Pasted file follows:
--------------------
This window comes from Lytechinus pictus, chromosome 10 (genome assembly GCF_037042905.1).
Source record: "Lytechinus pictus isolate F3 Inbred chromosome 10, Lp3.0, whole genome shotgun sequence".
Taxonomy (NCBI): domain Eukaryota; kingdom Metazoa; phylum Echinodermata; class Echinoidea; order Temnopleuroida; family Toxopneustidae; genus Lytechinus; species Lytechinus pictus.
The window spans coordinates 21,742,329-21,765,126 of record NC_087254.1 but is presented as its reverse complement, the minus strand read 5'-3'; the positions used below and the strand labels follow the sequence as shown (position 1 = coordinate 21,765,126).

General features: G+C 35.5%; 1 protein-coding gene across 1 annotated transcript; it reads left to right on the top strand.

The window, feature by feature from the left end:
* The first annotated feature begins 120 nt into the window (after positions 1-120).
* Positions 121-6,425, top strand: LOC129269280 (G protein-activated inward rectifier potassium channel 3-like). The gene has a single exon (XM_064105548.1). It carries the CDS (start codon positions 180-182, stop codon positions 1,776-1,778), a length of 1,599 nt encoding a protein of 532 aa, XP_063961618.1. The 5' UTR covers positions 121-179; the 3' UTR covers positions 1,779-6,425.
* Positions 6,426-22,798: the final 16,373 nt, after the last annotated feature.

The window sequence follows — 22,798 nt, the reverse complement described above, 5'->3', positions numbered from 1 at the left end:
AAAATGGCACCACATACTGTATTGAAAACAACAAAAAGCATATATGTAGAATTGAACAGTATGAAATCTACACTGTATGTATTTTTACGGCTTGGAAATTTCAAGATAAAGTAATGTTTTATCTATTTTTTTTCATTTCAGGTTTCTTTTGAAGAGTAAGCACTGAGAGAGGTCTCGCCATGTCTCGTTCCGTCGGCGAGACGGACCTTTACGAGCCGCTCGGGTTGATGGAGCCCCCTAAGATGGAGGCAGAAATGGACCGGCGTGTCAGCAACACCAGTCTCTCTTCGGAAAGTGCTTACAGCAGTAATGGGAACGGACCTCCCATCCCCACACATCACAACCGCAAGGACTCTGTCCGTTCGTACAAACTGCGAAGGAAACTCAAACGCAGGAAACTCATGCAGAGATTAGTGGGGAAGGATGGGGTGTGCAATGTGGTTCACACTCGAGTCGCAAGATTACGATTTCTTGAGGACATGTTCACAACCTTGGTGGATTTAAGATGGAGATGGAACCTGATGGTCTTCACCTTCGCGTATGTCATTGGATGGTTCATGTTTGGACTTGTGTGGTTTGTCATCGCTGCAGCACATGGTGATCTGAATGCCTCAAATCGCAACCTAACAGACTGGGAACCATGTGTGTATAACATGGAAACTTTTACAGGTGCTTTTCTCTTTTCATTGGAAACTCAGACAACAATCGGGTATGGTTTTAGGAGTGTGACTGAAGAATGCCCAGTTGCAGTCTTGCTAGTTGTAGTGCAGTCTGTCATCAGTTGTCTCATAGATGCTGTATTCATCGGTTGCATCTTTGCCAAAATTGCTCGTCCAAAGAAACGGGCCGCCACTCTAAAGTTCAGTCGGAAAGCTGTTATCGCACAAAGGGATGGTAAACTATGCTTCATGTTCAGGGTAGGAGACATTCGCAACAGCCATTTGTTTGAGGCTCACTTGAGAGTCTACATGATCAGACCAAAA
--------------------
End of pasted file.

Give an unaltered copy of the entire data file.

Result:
This window comes from Lytechinus pictus, chromosome 10 (genome assembly GCF_037042905.1).
Source record: "Lytechinus pictus isolate F3 Inbred chromosome 10, Lp3.0, whole genome shotgun sequence".
Taxonomy (NCBI): domain Eukaryota; kingdom Metazoa; phylum Echinodermata; class Echinoidea; order Temnopleuroida; family Toxopneustidae; genus Lytechinus; species Lytechinus pictus.
The window spans coordinates 21,742,329-21,765,126 of record NC_087254.1 but is presented as its reverse complement, the minus strand read 5'-3'; the positions used below and the strand labels follow the sequence as shown (position 1 = coordinate 21,765,126).

General features: G+C 35.5%; 1 protein-coding gene across 1 annotated transcript; it reads left to right on the top strand.

The window, feature by feature from the left end:
* The first annotated feature begins 120 nt into the window (after positions 1-120).
* Positions 121-6,425, top strand: LOC129269280 (G protein-activated inward rectifier potassium channel 3-like). The gene has a single exon (XM_064105548.1). It carries the CDS (start codon positions 180-182, stop codon positions 1,776-1,778), a length of 1,599 nt encoding a protein of 532 aa, XP_063961618.1. The 5' UTR covers positions 121-179; the 3' UTR covers positions 1,779-6,425.
* Positions 6,426-22,798: the final 16,373 nt, after the last annotated feature.

The window sequence follows — 22,798 nt, the reverse complement described above, 5'->3', positions numbered from 1 at the left end:
AAAATGGCACCACATACTGTATTGAAAACAACAAAAAGCATATATGTAGAATTGAACAGTATGAAATCTACACTGTATGTATTTTTACGGCTTGGAAATTTCAAGATAAAGTAATGTTTTATCTATTTTTTTTCATTTCAGGTTTCTTTTGAAGAGTAAGCACTGAGAGAGGTCTCGCCATGTCTCGTTCCGTCGGCGAGACGGACCTTTACGAGCCGCTCGGGTTGATGGAGCCCCCTAAGATGGAGGCAGAAATGGACCGGCGTGTCAGCAACACCAGTCTCTCTTCGGAAAGTGCTTACAGCAGTAATGGGAACGGACCTCCCATCCCCACACATCACAACCGCAAGGACTCTGTCCGTTCGTACAAACTGCGAAGGAAACTCAAACGCAGGAAACTCATGCAGAGATTAGTGGGGAAGGATGGGGTGTGCAATGTGGTTCACACTCGAGTCGCAAGATTACGATTTCTTGAGGACATGTTCACAACCTTGGTGGATTTAAGATGGAGATGGAACCTGATGGTCTTCACCTTCGCGTATGTCATTGGATGGTTCATGTTTGGACTTGTGTGGTTTGTCATCGCTGCAGCACATGGTGATCTGAATGCCTCAAATCGCAACCTAACAGACTGGGAACCATGTGTGTATAACATGGAAACTTTTACAGGTGCTTTTCTCTTTTCATTGGAAACTCAGACAACAATCGGGTATGGTTTTAGGAGTGTGACTGAAGAATGCCCAGTTGCAGTCTTGCTAGTTGTAGTGCAGTCTGTCATCAGTTGTCTCATAGATGCTGTATTCATCGGTTGCATCTTTGCCAAAATTGCTCGTCCAAAGAAACGGGCCGCCACTCTAAAGTTCAGTCGGAAAGCTGTTATCGCACAAAGGGATGGTAAACTATGCTTCATGTTCAGGGTAGGAGACATTCGCAACAGCCATTTGTTTGAGGCTCACTTGAGAGTCTACATGATCAGACCAAAA